Entity Fields

Learn about InsightBase Entity Fields - the different types of fields, how to create and configure them.

Dan avatar
Written by Dan
Updated over a week ago

An Entity Field is one single field that stores one piece of information. In the case of a "user" table, you can have fields like "name", "email", "phone", etc.

To create new fields, go to your Entity page, "Fields" tab, and press the "+ Add Field" button.

1. Field Types

There are four different field types that serve different purposes:

  1. Column fields - they simply represent a column in your database table. There is nothing special about them.

  2. Foreign key fields - they represent keys to other Entities in InsightBase. Please note that they represent keys to other Entities, not database tables. If you want to create a relationship between two tables in your data source, you will have to create one entity for each of your database tables that you want to relate.

  3. Related entity field - this is a field from a foreign entity - it is like using the "join" operation in SQL, and that field will become a property of the entity. You can use it to "copy" some important information from your related entity, that might be relevant to the original Entity.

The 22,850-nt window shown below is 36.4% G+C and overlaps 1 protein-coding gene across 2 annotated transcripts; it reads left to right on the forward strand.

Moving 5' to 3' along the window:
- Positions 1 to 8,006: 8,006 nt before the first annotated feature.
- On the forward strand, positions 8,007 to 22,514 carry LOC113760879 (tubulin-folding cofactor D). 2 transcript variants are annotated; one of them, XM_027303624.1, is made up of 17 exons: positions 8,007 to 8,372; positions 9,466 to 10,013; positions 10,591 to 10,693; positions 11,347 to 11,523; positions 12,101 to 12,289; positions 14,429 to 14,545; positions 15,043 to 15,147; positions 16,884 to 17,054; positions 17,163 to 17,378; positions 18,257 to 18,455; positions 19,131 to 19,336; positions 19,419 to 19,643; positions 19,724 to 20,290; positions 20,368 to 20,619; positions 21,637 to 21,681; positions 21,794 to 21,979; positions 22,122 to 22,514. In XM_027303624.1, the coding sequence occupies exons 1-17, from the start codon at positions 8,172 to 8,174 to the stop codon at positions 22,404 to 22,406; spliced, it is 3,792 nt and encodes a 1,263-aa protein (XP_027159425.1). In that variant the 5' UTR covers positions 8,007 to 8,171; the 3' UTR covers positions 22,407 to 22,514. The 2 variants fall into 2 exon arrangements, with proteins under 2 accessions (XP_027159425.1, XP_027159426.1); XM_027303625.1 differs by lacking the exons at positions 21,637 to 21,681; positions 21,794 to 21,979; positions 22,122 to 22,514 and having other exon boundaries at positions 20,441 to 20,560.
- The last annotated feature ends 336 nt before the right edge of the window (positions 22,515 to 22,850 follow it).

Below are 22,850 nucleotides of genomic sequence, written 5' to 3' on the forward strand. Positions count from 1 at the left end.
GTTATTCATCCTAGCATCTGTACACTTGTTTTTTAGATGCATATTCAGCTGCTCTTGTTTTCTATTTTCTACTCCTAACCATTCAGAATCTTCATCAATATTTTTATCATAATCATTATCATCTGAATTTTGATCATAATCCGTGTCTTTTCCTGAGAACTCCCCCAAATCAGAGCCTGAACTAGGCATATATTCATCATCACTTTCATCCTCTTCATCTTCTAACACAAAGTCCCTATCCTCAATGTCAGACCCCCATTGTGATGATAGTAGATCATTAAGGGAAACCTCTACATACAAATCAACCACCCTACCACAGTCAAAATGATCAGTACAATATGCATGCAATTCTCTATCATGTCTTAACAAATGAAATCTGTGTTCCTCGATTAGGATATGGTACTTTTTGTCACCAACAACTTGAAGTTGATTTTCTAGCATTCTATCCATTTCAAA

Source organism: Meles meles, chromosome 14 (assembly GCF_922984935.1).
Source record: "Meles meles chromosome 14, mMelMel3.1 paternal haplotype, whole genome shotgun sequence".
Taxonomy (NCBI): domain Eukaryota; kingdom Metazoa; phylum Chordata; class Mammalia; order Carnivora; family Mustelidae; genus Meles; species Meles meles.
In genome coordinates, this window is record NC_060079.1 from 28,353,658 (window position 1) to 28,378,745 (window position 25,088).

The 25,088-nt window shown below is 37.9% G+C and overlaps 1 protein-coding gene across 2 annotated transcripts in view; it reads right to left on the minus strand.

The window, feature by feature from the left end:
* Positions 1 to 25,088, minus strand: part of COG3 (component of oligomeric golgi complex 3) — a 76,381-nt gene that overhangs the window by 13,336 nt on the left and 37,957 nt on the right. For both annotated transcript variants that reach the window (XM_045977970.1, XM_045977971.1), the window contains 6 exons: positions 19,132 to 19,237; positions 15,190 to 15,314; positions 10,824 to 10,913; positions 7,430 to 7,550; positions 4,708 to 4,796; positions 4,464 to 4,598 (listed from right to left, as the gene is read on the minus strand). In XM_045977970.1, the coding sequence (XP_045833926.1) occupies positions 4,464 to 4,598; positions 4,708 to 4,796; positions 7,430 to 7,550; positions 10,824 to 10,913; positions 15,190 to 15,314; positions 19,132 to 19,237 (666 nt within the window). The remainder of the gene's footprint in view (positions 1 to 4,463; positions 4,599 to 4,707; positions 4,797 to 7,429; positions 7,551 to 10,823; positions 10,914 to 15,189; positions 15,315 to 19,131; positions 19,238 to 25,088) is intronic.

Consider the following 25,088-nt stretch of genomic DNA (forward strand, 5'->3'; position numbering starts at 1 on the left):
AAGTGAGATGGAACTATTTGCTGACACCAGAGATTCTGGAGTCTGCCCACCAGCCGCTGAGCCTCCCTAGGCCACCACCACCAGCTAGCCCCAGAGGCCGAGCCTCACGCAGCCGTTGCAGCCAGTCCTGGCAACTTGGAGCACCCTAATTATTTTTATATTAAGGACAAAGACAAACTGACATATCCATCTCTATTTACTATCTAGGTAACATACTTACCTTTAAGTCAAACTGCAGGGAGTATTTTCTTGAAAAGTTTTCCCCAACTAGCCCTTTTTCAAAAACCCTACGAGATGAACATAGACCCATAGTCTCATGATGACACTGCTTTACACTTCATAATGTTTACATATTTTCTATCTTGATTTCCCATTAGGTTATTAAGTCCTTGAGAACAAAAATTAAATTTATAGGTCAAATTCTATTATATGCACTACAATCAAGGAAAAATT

4. Computed field - these fields are computed based on your table fields. For instance, if your "order" table has a "price" and "quantity" field, you can create an "amount" field by creating a computed field, that multiplies the "price" by the "quantity".

1.1. Common Field Properties

The Fields have a few common properties that are shared by all the fields:

  1. Type - the type of the field (Column, Foreign Key, Related Field, Computed).

  2. Field Name - the name of the field (keep the same format as the database - lowercase letters, alphanumeric). It is the name that will be used to reference this field in the code.

  3. Display Name - a name that will be shown to the users on the analytics page, and everywhere else. It should be user-friendly and easy to understand.

Here are more details about each field in part:

1.2. Column Fields

A column field is mapped to one of the table fields. As said before, a column field doesn't have anything special, they simply represent information that you would like your colleagues to see.

In addition to the common properties, the column field has the following properties:

  1. Column - the table column that you want to associate with this field

1.3. Foreign Key Fields